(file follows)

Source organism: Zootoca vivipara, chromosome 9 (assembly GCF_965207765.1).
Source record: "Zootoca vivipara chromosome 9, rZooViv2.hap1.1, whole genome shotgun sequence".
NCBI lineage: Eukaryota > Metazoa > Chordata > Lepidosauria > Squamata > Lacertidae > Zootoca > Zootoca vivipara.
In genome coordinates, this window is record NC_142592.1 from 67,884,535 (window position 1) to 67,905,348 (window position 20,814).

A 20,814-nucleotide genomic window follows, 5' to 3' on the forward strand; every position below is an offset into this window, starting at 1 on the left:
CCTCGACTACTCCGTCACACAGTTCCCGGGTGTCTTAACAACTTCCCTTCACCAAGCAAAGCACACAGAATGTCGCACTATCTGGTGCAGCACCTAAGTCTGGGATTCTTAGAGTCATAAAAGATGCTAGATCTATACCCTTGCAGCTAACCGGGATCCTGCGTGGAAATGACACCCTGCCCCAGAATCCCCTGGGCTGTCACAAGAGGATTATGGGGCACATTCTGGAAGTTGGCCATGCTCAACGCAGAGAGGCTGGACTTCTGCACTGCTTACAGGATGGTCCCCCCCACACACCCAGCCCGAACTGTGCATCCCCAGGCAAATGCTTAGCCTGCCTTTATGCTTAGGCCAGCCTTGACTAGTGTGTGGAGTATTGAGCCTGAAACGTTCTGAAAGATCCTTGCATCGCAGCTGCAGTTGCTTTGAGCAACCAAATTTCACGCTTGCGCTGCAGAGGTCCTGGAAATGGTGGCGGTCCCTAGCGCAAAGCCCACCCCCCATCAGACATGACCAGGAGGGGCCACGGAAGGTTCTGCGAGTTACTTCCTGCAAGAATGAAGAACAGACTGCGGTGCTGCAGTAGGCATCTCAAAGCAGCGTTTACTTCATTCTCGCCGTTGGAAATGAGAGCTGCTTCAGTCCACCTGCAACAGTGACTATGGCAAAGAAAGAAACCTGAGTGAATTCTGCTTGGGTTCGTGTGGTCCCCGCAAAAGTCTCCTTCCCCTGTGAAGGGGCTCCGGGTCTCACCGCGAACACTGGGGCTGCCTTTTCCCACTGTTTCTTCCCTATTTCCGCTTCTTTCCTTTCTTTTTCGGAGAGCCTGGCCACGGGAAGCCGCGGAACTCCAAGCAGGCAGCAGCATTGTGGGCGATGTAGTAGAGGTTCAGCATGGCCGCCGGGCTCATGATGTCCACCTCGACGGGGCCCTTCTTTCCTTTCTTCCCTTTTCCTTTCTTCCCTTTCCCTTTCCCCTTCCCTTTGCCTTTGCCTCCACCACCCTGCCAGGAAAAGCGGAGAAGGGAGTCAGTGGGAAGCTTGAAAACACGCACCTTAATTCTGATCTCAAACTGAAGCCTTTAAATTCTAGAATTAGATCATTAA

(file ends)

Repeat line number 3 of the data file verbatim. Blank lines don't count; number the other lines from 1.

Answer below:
NCBI lineage: Eukaryota > Metazoa > Chordata > Lepidosauria > Squamata > Lacertidae > Zootoca > Zootoca vivipara.